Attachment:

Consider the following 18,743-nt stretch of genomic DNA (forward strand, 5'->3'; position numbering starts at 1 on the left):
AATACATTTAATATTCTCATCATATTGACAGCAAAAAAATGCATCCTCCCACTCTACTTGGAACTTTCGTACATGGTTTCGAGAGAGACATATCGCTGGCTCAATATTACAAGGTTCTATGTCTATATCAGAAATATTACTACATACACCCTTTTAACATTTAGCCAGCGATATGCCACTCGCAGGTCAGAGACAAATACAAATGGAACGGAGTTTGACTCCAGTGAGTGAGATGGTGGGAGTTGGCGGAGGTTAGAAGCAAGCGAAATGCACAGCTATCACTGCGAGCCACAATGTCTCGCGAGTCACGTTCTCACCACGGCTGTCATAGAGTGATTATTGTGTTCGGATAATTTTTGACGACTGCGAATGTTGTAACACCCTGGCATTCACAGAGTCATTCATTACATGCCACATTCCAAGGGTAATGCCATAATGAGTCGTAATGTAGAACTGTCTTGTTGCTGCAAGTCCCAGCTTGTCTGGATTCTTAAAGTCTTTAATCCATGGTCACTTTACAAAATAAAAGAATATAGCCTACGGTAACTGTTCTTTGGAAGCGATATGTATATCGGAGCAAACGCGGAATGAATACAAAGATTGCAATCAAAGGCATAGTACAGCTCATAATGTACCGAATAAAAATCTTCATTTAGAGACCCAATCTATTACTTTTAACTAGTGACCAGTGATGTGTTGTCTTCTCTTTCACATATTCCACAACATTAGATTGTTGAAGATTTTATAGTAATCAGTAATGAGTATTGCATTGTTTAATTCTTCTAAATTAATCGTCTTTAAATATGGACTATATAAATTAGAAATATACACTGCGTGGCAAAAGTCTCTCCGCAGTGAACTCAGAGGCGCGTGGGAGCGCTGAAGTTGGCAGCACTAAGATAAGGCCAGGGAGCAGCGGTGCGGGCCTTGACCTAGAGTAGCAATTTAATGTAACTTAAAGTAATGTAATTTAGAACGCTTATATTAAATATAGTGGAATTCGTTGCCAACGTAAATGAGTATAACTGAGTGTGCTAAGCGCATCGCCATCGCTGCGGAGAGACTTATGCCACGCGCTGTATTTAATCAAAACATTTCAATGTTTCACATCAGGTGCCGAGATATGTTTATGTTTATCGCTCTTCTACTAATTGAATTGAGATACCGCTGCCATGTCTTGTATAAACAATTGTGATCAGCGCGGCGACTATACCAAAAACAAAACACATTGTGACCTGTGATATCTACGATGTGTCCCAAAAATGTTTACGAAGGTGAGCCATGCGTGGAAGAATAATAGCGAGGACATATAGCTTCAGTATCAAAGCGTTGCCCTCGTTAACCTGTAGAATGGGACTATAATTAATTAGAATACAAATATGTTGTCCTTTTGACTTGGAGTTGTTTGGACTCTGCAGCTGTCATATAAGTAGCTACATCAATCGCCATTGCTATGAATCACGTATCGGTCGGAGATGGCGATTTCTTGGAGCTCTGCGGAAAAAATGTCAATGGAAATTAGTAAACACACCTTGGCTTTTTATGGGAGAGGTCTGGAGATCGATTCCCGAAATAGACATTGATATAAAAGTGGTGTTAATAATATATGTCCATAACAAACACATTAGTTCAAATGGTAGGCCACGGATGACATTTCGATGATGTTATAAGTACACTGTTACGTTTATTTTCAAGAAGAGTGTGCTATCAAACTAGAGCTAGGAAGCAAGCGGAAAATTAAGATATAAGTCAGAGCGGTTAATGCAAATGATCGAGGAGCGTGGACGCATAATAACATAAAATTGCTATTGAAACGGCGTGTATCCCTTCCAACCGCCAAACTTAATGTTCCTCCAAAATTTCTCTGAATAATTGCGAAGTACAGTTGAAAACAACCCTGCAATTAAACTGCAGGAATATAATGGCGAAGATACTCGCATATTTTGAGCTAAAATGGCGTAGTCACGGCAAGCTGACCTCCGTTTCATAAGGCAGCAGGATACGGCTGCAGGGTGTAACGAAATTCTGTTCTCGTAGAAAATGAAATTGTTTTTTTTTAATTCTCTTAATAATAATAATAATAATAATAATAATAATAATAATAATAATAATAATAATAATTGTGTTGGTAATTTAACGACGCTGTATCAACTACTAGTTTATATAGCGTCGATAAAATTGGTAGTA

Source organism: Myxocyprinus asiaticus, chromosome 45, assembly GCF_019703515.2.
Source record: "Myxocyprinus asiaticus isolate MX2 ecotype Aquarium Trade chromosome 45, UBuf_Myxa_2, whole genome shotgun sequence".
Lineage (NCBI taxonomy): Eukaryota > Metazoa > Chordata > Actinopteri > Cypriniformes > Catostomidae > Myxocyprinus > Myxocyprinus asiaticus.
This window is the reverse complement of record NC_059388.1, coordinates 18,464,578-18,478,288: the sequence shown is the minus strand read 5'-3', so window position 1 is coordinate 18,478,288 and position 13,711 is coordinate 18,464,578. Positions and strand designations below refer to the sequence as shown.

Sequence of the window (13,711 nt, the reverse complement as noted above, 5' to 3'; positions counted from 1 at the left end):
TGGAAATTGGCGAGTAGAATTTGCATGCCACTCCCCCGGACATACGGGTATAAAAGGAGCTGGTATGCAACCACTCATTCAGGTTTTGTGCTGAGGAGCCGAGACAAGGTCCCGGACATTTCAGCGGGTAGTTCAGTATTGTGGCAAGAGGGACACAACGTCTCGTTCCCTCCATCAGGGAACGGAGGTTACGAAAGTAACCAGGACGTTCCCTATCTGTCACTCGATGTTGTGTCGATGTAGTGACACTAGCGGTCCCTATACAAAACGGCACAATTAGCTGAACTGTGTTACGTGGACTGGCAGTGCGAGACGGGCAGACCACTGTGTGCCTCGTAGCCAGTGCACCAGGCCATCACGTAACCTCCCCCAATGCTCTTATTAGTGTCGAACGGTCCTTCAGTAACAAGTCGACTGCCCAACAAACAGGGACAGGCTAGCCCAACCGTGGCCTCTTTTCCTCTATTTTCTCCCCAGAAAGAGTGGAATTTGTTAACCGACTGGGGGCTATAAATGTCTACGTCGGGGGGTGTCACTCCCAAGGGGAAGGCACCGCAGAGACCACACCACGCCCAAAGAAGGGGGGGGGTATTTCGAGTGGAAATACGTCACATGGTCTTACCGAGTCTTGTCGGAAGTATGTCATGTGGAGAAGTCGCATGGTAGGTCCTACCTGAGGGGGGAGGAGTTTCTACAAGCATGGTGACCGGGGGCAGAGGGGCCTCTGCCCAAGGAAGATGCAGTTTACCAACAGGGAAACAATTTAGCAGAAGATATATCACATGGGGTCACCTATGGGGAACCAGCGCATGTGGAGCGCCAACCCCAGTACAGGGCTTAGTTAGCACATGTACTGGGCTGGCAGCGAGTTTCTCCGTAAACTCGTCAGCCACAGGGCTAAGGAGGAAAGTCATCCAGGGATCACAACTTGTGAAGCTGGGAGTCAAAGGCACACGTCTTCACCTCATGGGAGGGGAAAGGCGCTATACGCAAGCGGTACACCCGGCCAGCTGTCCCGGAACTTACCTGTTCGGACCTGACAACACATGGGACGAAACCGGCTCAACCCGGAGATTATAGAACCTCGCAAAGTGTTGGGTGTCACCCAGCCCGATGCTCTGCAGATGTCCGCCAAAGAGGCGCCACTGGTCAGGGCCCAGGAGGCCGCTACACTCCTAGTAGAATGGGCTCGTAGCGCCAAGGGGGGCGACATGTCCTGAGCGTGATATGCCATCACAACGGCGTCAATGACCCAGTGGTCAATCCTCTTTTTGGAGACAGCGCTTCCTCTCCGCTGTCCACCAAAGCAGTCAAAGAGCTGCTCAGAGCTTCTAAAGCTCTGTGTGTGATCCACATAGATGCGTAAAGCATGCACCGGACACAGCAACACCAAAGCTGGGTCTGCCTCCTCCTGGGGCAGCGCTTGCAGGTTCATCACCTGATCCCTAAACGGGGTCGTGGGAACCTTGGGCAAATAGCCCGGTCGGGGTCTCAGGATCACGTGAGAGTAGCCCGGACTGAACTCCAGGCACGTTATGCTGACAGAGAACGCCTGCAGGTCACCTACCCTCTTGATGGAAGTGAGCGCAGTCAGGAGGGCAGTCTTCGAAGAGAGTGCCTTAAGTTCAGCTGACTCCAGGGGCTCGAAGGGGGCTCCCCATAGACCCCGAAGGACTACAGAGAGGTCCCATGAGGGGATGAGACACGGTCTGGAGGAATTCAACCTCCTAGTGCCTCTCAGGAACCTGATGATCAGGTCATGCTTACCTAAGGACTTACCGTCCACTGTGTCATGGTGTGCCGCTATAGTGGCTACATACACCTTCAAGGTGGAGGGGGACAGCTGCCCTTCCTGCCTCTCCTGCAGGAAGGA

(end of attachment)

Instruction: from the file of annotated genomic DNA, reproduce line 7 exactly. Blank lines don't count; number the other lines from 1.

Sequence of the window (13,711 nt, the reverse complement as noted above, 5' to 3'; positions counted from 1 at the left end):